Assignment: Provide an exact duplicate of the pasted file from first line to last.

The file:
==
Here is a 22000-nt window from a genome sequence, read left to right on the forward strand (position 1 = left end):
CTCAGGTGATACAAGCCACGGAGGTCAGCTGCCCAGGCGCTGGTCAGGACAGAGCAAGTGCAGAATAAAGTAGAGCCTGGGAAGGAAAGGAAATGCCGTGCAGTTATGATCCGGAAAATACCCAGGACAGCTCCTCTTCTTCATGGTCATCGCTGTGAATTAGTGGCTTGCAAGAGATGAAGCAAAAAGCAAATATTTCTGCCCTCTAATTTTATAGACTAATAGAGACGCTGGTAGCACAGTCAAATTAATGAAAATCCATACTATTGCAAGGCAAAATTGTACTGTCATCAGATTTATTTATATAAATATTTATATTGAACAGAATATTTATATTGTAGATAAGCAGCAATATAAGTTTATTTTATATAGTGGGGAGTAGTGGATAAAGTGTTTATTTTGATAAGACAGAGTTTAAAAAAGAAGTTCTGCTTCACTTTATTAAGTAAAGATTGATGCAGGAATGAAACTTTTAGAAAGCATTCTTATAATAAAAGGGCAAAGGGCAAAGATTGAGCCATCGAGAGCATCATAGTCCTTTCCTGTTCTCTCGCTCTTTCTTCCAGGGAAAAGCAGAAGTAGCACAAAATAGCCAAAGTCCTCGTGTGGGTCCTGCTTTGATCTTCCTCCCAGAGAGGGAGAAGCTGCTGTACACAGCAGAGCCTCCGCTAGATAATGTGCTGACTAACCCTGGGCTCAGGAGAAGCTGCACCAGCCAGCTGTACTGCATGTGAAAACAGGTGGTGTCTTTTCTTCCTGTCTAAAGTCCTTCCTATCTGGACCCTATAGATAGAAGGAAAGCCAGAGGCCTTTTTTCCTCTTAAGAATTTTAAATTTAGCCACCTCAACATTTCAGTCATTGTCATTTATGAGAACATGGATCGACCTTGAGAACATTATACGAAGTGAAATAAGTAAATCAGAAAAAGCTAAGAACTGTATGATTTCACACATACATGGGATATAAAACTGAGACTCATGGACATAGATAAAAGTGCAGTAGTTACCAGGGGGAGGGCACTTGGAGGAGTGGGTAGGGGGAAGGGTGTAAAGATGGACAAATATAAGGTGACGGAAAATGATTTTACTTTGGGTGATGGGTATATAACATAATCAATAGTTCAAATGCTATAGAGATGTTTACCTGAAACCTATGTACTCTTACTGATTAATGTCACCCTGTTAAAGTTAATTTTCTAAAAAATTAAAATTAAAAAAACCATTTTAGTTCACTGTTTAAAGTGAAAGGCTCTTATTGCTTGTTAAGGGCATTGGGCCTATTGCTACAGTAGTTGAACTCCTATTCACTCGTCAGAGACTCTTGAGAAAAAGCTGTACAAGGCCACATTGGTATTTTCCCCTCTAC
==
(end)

Here is a 22000-nt window from a genome sequence, read left to right on the forward strand (position 1 = left end):
CTCAGGTGATACAAGCCACGGAGGTCAGCTGCCCAGGCGCTGGTCAGGACAGAGCAAGTGCAGAATAAAGTAGAGCCTGGGAAGGAAAGGAAATGCCGTGCAGTTATGATCCGGAAAATACCCAGGACAGCTCCTCTTCTTCATGGTCATCGCTGTGAATTAGTGGCTTGCAAGAGATGAAGCAAAAAGCAAATATTTCTGCCCTCTAATTTTATAGACTAATAGAGACGCTGGTAGCACAGTCAAATTAATGAAAATCCATACTATTGCAAGGCAAAATTGTACTGTCATCAGATTTATTTATATAAATATTTATATTGAACAGAATATTTATATTGTAGATAAGCAGCAATATAAGTTTATTTTATATAGTGGGGAGTAGTGGATAAAGTGTTTATTTTGATAAGACAGAGTTTAAAAAAGAAGTTCTGCTTCACTTTATTAAGTAAAGATTGATGCAGGAATGAAACTTTTAGAAAGCATTCTTATAATAAAAGGGCAAAGGGCAAAGATTGAGCCATCGAGAGCATCATAGTCCTTTCCTGTTCTCTCGCTCTTTCTTCCAGGGAAAAGCAGAAGTAGCACAAAATAGCCAAAGTCCTCGTGTGGGTCCTGCTTTGATCTTCCTCCCAGAGAGGGAGAAGCTGCTGTACACAGCAGAGCCTCCGCTAGATAATGTGCTGACTAACCCTGGGCTCAGGAGAAGCTGCACCAGCCAGCTGTACTGCATGTGAAAACAGGTGGTGTCTTTTCTTCCTGTCTAAAGTCCTTCCTATCTGGACCCTATAGATAGAAGGAAAGCCAGAGGCCTTTTTTCCTCTTAAGAATTTTAAATTTAGCCACCTCAACATTTCAGTCATTGTCATTTATGAGAACATGGATCGACCTTGAGAACATTATACGAAGTGAAATAAGTAAATCAGAAAAAGCTAAGAACTGTATGATTTCACACATACATGGGATATAAAACTGAGACTCATGGACATAGATAAAAGTGCAGTAGTTACCAGGGGGAGGGCACTTGGAGGAGTGGGTAGGGGGAAGGGTGTAAAGATGGACAAATATAAGGTGACGGAAAATGATTTTACTTTGGGTGATGGGTATATAACATAATCAATAGTTCAAATGCTATAGAGATGTTTACCTGAAACCTATGTACTCTTACTGATTAATGTCACCCTGTTAAAGTTAATTTTCTAAAAAATTAAAATTAAAAAAACCATTTTAGTTCACTGTTTAAAGTGAAAGGCTCTTATTGCTTGTTAAGGGCATTGGGCCTATTGCTACAGTAGTTGAACTCCTATTCACTCGTCAGAGACTCTTGAGAAAAAGCTGTACAAGGCCACATTGGTATTTTCCCCTCTAC